As an example, consider the Gen 2 strap introduced by Texas Instruments. It offers an improved method for creating RFID tags that greatly reduces, and in some cases, eliminates, the need for inlays and smart labels in the high-volume manufacture of many products. The strap technique separates the two components of the RFID tag, the antenna and the chip, until the user brings them together. This gives more control and choices to the consumer goods manufacturer.
The chips are mounted on small (4 mm × 9 mm) plastic surfaces provided in thin tape rolls. Enlarged metallic contacts on both the plastic surface and the antenna simplify placement of the devices by bringing tolerances well within the normal range of automated container manufacturing.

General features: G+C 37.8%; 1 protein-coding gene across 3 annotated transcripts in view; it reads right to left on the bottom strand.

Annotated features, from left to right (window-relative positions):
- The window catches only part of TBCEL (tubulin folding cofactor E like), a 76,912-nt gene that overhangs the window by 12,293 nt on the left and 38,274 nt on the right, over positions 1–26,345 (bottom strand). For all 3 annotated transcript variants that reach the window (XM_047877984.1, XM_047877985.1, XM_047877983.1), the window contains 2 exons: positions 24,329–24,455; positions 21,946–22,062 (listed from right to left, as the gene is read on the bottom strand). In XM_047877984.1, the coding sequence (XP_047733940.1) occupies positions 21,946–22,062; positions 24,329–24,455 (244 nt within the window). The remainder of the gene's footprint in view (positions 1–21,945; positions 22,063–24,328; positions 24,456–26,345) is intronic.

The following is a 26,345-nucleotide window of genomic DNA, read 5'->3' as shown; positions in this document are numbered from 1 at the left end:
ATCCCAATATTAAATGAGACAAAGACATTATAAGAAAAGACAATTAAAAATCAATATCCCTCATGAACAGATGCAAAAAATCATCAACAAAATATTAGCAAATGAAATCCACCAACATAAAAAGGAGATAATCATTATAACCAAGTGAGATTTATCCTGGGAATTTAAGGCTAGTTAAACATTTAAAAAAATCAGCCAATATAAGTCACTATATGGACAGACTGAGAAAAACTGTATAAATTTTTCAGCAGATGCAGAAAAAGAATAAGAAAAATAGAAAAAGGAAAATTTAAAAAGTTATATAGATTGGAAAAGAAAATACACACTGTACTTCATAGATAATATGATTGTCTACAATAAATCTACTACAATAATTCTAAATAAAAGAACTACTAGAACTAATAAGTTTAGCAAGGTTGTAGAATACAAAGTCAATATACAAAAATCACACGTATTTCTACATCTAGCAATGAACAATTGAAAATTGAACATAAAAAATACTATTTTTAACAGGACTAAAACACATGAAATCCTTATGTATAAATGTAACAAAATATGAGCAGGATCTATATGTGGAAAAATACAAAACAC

One method of applying straps is to print the antenna using a conductive metallic ink directly on a container such as a cardboard box. The strap containing the chip is then attached to the printed surface, which creates the complete tag.
When straps are used on corrugated cartons, the RFID module is built into the cardboard so that it is not exposed; not even to the goods packed inside the container. The carton manufacturer prints the antenna on the inner liner, attaches the strap and builds the corrugated layers over it with the module inside the corrugation. The resulting smart cartons, or packages, become premium products in the container manufacturer's line, offering built-in intelligence for tracking through the entire process of manufacturing, shipping and warehousing. Figure 5 shows a box with an embedded strap.